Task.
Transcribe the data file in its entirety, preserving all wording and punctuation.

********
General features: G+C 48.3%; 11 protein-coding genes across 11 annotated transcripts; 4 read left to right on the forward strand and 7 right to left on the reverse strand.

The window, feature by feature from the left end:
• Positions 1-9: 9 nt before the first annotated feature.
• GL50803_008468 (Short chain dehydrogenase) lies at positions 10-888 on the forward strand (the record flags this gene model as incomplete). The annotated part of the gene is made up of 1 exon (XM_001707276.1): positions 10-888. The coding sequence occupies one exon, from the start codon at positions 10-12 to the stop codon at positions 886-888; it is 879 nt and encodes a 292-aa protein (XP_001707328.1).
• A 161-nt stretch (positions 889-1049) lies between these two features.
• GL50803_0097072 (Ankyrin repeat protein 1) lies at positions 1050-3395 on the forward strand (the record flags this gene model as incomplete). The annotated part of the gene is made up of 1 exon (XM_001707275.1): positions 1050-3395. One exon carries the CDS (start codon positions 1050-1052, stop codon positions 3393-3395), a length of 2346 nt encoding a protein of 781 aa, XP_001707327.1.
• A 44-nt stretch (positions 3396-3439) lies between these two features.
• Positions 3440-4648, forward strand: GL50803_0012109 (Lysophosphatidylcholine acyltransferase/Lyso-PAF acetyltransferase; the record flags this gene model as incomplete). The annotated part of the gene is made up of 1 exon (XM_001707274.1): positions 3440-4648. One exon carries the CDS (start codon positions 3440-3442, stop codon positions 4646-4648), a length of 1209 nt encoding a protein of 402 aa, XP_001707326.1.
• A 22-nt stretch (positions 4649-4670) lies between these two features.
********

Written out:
General features: G+C 48.3%; 11 protein-coding genes across 11 annotated transcripts; 4 read left to right on the forward strand and 7 right to left on the reverse strand.

The window, feature by feature from the left end:
• Positions 1-9: 9 nt before the first annotated feature.
• GL50803_008468 (Short chain dehydrogenase) lies at positions 10-888 on the forward strand (the record flags this gene model as incomplete). The annotated part of the gene is made up of 1 exon (XM_001707276.1): positions 10-888. The coding sequence occupies one exon, from the start codon at positions 10-12 to the stop codon at positions 886-888; it is 879 nt and encodes a 292-aa protein (XP_001707328.1).
• A 161-nt stretch (positions 889-1049) lies between these two features.
• GL50803_0097072 (Ankyrin repeat protein 1) lies at positions 1050-3395 on the forward strand (the record flags this gene model as incomplete). The annotated part of the gene is made up of 1 exon (XM_001707275.1): positions 1050-3395. One exon carries the CDS (start codon positions 1050-1052, stop codon positions 3393-3395), a length of 2346 nt encoding a protein of 781 aa, XP_001707327.1.
• A 44-nt stretch (positions 3396-3439) lies between these two features.
• Positions 3440-4648, forward strand: GL50803_0012109 (Lysophosphatidylcholine acyltransferase/Lyso-PAF acetyltransferase; the record flags this gene model as incomplete). The annotated part of the gene is made up of 1 exon (XM_001707274.1): positions 3440-4648. One exon carries the CDS (start codon positions 3440-3442, stop codon positions 4646-4648), a length of 1209 nt encoding a protein of 402 aa, XP_001707326.1.
• A 22-nt stretch (positions 4649-4670) lies between these two features.